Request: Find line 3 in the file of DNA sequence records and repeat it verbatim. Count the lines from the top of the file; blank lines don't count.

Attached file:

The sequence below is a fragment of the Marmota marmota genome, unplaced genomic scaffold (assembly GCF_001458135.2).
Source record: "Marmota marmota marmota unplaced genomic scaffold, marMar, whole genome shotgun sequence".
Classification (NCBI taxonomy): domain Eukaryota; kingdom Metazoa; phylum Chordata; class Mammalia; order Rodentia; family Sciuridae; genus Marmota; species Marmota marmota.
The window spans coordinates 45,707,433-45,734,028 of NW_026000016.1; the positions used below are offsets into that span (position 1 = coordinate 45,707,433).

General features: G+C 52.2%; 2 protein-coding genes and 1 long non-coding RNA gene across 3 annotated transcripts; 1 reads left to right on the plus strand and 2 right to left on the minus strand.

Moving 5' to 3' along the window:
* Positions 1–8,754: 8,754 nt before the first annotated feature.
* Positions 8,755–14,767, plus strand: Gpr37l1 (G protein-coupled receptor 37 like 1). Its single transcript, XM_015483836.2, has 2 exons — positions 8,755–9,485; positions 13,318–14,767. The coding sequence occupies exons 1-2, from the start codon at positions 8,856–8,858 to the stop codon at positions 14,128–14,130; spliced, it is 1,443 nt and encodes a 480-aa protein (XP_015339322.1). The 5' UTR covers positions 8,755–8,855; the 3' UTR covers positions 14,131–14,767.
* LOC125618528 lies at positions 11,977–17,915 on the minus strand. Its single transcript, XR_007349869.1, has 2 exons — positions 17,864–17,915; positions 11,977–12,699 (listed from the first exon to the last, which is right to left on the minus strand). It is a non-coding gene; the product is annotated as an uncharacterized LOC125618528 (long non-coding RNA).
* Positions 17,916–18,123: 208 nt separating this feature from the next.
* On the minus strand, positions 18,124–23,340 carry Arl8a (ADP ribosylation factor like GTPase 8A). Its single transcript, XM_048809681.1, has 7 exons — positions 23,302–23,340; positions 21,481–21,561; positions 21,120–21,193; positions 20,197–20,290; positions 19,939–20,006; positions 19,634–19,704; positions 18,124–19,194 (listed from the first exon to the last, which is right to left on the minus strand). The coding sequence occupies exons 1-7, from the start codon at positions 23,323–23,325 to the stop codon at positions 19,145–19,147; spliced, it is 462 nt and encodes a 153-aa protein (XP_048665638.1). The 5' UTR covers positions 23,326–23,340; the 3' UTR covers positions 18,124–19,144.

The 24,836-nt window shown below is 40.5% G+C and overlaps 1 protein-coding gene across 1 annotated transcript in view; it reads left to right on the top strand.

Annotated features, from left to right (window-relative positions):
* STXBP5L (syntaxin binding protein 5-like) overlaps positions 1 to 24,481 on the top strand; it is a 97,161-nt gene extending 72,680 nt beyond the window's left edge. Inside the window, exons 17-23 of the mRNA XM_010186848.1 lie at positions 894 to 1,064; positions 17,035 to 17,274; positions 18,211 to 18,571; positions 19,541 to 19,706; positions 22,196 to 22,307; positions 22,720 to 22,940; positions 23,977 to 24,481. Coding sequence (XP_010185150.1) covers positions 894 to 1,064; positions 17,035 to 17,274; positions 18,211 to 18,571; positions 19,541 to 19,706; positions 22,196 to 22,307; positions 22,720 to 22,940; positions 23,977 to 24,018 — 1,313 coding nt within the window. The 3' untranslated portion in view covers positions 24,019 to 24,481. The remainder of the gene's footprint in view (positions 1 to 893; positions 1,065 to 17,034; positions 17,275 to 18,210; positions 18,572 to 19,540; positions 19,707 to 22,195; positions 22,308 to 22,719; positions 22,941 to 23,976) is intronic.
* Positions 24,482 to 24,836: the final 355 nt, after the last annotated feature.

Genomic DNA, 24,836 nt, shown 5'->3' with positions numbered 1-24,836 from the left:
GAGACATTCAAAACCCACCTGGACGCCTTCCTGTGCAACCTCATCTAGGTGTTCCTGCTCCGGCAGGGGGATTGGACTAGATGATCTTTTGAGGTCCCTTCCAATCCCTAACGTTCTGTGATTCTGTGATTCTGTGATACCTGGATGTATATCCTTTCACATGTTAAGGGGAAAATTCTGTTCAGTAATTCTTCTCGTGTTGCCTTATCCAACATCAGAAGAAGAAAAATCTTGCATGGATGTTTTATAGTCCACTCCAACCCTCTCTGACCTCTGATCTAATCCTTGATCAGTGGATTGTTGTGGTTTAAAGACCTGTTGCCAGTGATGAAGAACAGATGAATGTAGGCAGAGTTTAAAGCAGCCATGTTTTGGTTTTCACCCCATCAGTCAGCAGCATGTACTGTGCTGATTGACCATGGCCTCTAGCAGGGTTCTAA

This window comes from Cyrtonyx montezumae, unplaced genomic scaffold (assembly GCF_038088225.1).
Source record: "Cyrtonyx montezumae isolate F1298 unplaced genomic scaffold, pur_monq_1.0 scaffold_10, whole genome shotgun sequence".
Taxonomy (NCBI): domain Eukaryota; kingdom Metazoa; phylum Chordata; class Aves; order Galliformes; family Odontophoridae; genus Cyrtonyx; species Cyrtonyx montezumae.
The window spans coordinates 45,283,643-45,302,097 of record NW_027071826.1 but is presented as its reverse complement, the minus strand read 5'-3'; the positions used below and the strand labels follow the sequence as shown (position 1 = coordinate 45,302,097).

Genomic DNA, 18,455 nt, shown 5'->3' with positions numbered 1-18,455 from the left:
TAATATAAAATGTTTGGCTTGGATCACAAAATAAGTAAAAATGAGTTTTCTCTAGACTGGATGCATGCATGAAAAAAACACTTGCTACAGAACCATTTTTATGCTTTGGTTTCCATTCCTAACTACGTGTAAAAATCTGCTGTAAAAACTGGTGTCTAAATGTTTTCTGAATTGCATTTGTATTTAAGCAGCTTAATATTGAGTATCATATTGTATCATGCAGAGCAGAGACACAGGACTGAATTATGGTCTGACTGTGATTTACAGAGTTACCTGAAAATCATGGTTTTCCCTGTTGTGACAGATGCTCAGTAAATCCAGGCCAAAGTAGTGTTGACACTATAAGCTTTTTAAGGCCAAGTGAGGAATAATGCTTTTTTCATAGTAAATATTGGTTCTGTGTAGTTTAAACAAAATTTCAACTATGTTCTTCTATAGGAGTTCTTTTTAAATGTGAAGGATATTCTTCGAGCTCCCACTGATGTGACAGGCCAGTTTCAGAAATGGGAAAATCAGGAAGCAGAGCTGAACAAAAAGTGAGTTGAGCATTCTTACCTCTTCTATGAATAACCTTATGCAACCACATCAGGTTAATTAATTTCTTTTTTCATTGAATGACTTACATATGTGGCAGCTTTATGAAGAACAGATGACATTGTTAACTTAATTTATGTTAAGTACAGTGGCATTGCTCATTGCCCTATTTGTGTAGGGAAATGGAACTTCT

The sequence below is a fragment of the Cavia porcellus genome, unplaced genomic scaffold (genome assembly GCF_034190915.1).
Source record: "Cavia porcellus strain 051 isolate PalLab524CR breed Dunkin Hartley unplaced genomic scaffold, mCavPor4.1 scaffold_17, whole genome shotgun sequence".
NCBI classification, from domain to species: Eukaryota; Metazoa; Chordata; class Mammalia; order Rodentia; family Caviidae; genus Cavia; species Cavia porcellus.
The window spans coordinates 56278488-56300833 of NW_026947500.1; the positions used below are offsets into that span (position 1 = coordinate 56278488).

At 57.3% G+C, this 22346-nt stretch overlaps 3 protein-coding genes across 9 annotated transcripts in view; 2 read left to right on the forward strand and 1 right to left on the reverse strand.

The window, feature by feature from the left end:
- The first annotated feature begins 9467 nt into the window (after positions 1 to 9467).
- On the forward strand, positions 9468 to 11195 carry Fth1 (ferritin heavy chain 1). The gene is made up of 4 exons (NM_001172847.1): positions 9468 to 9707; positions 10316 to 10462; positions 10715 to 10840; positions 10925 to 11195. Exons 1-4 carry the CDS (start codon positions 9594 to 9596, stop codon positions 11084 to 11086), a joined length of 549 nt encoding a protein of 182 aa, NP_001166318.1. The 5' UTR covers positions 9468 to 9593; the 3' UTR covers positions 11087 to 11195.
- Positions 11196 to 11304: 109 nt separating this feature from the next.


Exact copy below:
Classification (NCBI taxonomy): domain Eukaryota; kingdom Metazoa; phylum Chordata; class Mammalia; order Rodentia; family Sciuridae; genus Marmota; species Marmota marmota.